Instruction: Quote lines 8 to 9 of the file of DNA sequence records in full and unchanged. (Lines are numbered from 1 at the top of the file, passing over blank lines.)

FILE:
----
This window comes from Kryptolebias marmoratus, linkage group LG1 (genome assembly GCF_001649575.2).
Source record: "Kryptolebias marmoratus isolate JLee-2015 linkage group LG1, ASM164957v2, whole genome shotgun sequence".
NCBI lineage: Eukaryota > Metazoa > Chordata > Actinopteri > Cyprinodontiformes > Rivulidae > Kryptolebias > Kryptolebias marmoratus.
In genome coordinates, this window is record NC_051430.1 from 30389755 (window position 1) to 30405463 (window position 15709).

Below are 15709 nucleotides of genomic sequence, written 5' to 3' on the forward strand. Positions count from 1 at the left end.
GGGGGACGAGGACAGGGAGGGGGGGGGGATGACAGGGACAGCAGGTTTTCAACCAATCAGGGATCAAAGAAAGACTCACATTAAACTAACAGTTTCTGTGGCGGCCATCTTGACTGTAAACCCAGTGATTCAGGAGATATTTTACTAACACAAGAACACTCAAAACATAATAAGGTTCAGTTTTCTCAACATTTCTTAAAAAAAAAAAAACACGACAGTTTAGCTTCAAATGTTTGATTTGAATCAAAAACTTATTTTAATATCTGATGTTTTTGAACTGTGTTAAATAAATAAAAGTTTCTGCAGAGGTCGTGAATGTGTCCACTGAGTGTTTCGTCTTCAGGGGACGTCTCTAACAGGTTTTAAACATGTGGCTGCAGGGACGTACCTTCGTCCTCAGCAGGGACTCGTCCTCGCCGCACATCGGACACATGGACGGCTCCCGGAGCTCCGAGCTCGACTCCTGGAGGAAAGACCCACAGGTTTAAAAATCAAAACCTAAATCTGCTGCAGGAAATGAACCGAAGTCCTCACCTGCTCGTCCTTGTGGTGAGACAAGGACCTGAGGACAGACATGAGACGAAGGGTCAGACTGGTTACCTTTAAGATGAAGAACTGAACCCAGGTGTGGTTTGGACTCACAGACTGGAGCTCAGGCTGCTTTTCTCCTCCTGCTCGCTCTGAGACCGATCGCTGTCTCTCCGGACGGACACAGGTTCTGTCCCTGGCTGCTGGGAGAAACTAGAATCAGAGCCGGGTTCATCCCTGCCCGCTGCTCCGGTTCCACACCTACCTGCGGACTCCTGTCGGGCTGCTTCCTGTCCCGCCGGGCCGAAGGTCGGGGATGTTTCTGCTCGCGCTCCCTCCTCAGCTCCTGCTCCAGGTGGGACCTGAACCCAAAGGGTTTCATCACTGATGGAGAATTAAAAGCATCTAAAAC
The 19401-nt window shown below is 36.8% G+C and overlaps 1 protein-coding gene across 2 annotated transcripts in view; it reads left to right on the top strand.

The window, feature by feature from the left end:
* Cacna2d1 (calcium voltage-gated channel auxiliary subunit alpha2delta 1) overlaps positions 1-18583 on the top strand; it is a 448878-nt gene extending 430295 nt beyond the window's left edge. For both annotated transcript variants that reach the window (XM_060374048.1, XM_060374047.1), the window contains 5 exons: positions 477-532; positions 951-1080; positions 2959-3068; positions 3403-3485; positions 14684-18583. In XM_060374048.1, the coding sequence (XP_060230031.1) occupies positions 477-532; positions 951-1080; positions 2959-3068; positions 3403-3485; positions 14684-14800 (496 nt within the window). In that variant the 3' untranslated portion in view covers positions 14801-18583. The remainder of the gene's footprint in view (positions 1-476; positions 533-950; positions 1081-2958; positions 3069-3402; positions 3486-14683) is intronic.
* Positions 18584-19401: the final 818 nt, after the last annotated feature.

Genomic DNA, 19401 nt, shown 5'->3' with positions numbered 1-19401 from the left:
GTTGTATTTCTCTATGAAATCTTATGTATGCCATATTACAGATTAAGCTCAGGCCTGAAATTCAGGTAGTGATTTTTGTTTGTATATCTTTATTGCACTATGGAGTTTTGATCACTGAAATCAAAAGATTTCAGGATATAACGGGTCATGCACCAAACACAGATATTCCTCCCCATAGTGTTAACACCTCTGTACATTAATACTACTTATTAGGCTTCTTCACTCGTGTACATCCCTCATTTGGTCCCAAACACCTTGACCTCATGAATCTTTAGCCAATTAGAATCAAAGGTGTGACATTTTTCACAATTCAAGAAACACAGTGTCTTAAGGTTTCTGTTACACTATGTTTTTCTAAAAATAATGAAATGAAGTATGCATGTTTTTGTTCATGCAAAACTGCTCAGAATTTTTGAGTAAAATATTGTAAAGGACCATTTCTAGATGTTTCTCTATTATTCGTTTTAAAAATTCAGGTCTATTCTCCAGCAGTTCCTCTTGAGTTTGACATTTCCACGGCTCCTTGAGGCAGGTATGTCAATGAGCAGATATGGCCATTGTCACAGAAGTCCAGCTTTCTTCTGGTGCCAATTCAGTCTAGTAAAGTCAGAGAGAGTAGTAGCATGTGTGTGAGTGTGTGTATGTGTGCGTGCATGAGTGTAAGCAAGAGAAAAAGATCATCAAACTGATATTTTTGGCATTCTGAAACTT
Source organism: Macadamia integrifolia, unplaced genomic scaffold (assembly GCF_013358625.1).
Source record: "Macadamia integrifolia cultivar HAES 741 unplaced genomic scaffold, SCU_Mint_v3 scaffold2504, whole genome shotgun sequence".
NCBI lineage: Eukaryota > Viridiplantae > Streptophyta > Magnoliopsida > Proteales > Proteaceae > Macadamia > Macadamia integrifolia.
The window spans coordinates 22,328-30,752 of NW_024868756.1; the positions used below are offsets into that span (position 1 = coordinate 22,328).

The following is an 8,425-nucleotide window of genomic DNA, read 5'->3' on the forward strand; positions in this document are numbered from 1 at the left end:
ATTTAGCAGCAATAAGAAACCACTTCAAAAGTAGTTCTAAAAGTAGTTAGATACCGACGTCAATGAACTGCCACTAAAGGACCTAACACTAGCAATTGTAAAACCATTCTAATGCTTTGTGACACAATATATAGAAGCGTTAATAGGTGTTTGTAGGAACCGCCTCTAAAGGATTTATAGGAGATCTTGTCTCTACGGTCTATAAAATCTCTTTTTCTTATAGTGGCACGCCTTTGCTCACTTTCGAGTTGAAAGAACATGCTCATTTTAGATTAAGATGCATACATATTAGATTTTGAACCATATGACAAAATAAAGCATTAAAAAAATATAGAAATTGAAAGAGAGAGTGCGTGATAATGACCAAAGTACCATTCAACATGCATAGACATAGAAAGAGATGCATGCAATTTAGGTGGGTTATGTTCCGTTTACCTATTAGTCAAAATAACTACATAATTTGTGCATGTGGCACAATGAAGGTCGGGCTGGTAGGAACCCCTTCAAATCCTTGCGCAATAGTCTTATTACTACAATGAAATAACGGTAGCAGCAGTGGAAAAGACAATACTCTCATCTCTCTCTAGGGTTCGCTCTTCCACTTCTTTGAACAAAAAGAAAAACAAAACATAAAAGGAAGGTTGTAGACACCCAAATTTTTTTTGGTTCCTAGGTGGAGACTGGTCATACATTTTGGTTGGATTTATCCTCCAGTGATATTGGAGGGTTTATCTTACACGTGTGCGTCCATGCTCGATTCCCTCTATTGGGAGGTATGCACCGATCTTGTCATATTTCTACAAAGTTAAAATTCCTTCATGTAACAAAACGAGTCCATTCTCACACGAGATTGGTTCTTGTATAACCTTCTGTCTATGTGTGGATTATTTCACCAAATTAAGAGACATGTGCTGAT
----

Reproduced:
The window, feature by feature from the left end:
* Cacna2d1 (calcium voltage-gated channel auxiliary subunit alpha2delta 1) overlaps positions 1-18583 on the top strand; it is a 448878-nt gene extending 430295 nt beyond the window's left edge. For both annotated transcript variants that reach the window (XM_060374048.1, XM_060374047.1), the window contains 5 exons: positions 477-532; positions 951-1080; positions 2959-3068; positions 3403-3485; positions 14684-18583. In XM_060374048.1, the coding sequence (XP_060230031.1) occupies positions 477-532; positions 951-1080; positions 2959-3068; positions 3403-3485; positions 14684-14800 (496 nt within the window). In that variant the 3' untranslated portion in view covers positions 14801-18583. The remainder of the gene's footprint in view (positions 1-476; positions 533-950; positions 1081-2958; positions 3069-3402; positions 3486-14683) is intronic.